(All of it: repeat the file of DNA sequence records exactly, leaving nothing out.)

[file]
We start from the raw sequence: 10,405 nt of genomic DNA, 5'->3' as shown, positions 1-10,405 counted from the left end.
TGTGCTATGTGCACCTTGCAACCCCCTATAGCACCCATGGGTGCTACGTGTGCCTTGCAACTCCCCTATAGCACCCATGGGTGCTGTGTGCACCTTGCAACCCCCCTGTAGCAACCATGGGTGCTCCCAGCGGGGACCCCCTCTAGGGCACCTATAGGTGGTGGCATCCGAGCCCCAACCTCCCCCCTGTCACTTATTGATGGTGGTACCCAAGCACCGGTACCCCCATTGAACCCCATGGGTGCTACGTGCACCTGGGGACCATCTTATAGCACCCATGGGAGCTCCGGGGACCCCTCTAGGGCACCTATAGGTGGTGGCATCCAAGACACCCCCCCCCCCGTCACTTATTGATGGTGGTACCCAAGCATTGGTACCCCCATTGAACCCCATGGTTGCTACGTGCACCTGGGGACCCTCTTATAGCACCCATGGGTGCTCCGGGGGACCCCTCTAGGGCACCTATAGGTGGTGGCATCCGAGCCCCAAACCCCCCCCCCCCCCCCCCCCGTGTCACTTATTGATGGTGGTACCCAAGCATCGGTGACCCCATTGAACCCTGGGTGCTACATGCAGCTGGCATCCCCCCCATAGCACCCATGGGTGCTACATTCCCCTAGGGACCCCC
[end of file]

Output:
We start from the raw sequence: 10,405 nt of genomic DNA, 5'->3' as shown, positions 1-10,405 counted from the left end.
TGTGCTATGTGCACCTTGCAACCCCCTATAGCACCCATGGGTGCTACGTGTGCCTTGCAACTCCCCTATAGCACCCATGGGTGCTGTGTGCACCTTGCAACCCCCCTGTAGCAACCATGGGTGCTCCCAGCGGGGACCCCCTCTAGGGCACCTATAGGTGGTGGCATCCGAGCCCCAACCTCCCCCCTGTCACTTATTGATGGTGGTACCCAAGCACCGGTACCCCCATTGAACCCCATGGGTGCTACGTGCACCTGGGGACCATCTTATAGCACCCATGGGAGCTCCGGGGACCCCTCTAGGGCACCTATAGGTGGTGGCATCCAAGACACCCCCCCCCCCGTCACTTATTGATGGTGGTACCCAAGCATTGGTACCCCCATTGAACCCCATGGTTGCTACGTGCACCTGGGGACCCTCTTATAGCACCCATGGGTGCTCCGGGGGACCCCTCTAGGGCACCTATAGGTGGTGGCATCCGAGCCCCAAACCCCCCCCCCCCCCCCCCCCGTGTCACTTATTGATGGTGGTACCCAAGCATCGGTGACCCCATTGAACCCTGGGTGCTACATGCAGCTGGCATCCCCCCCATAGCACCCATGGGTGCTACATTCCCCTAGGGACCCCC